This is therefore no metaphysical speculation, but a practical matter: Slight and superficial conceptions of our state of natural degradation, and of our insufficiency to recover from it of ourselves, fall in too well with our natural inconsiderateness, and produce that fatal insensibility to the divine warning to "flee from the wrath to come," which we cannot but observe to prevail so generally.  Having no due sense of the malignity of our disease, and of its dreadful issue, we do not set ourselves to work in earnest to obtain the remedy, as to a business arduous indeed, but indispensable: for it must ever be carefully remembered, that this deliverance is not forced on us, but offered to us; we are furnished indeed with every help, and are always to bear in mind, that we are unable of ourselves to will or to do rightly; but we are plainly admonished to "work out our own salvation with fear and trembling."--Watchful, for we are encompassed with dangers; "putting on the whole armor of God," for "we are beset with enemies." (William Wilberforce)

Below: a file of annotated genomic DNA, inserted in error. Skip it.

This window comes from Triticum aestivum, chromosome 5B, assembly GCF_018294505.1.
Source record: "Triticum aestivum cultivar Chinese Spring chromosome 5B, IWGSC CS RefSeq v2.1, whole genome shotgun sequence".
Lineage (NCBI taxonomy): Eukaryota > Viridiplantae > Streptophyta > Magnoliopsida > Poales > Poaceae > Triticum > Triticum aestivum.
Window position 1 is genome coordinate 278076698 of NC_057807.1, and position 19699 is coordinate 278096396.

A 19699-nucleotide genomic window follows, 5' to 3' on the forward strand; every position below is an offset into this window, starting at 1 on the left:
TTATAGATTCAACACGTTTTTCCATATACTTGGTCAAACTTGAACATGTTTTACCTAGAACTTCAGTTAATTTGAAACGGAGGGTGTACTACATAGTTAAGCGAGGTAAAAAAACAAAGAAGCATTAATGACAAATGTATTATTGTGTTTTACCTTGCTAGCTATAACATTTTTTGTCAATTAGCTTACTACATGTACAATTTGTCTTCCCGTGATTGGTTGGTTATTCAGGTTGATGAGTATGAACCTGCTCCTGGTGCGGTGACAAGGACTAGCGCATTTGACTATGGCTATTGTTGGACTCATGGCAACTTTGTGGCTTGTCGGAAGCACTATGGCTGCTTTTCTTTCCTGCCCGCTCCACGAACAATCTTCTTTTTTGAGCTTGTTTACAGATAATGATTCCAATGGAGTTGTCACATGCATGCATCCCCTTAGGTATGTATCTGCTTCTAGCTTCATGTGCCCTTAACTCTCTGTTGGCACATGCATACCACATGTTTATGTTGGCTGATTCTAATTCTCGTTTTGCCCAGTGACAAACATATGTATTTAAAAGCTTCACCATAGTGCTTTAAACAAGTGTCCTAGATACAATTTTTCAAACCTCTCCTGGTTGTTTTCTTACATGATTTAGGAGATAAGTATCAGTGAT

5 Ways God Compels Us to Lead

5 Ways God Compels Us to Lead

Coming up through the ranks as a military leader there were, on many occasions, times that I was able to learn from my leaders, my peers, and my subordinates alike.  From each subset of the populous with whom I interacted on a daily basis, I began to formulate my own leadership styles at a very young age.  You see, I learned from all of my leaders, which you would think to be a good thing.  However, there were also occasions where I learned how not to lead.

Marine Drill InstrictorAs a young Sailor I learned a lot about myself.  As subordinate, I learned which traits and mannerisms of my leaders to which I best responded.  There were days that they had to be creative in order to appeal to my motivators in order to obtain the best levels of my work.  My best leaders knew what my motivators were, and managed accordingly.  There were also other leaders who didn’t seem to know or care what motivated me.  As a result my attitude, my morale and of course my quality of work waned.